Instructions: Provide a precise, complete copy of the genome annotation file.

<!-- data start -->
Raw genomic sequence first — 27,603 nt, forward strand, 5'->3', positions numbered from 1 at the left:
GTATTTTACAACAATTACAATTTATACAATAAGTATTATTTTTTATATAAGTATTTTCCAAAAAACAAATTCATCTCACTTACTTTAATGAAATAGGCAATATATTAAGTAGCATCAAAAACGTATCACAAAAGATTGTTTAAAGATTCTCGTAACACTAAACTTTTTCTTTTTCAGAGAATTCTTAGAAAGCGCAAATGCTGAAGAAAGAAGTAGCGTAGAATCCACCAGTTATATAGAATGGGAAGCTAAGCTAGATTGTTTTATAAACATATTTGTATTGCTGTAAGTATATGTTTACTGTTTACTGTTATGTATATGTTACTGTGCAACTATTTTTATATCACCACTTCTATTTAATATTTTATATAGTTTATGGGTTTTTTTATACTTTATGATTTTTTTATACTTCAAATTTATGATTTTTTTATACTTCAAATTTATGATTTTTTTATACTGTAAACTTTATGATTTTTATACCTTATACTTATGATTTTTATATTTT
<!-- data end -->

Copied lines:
Raw genomic sequence first — 27,603 nt, forward strand, 5'->3', positions numbered from 1 at the left:
GTATTTTACAACAATTACAATTTATACAATAAGTATTATTTTTTATATAAGTATTTTCCAAAAAACAAATTCATCTCACTTACTTTAATGAAATAGGCAATATATTAAGTAGCATCAAAAACGTATCACAAAAGATTGTTTAAAGATTCTCGTAACACTAAACTTTTTCTTTTTCAGAGAATTCTTAGAAAGCGCAAATGCTGAAGAAAGAAGTAGCGTAGAATCCACCAGTTATATAGAATGGGAAGCTAAGCTAGATTGTTTTATAAACATATTTGTATTGCTGTAAGTATATGTTTACTGTTTACTGTTATGTATATGTTACTGTGCAACTATTTTTATATCACCACTTCTATTTAATATTTTATATAGTTTATGGGTTTTTTTATACTTTATGATTTTTTTATACTTCAAATTTATGATTTTTTTATACTTCAAATTTATGATTTTTTTATACTGTAAACTTTATGATTTTTATACCTTATACTTATGATTTTTATATTTT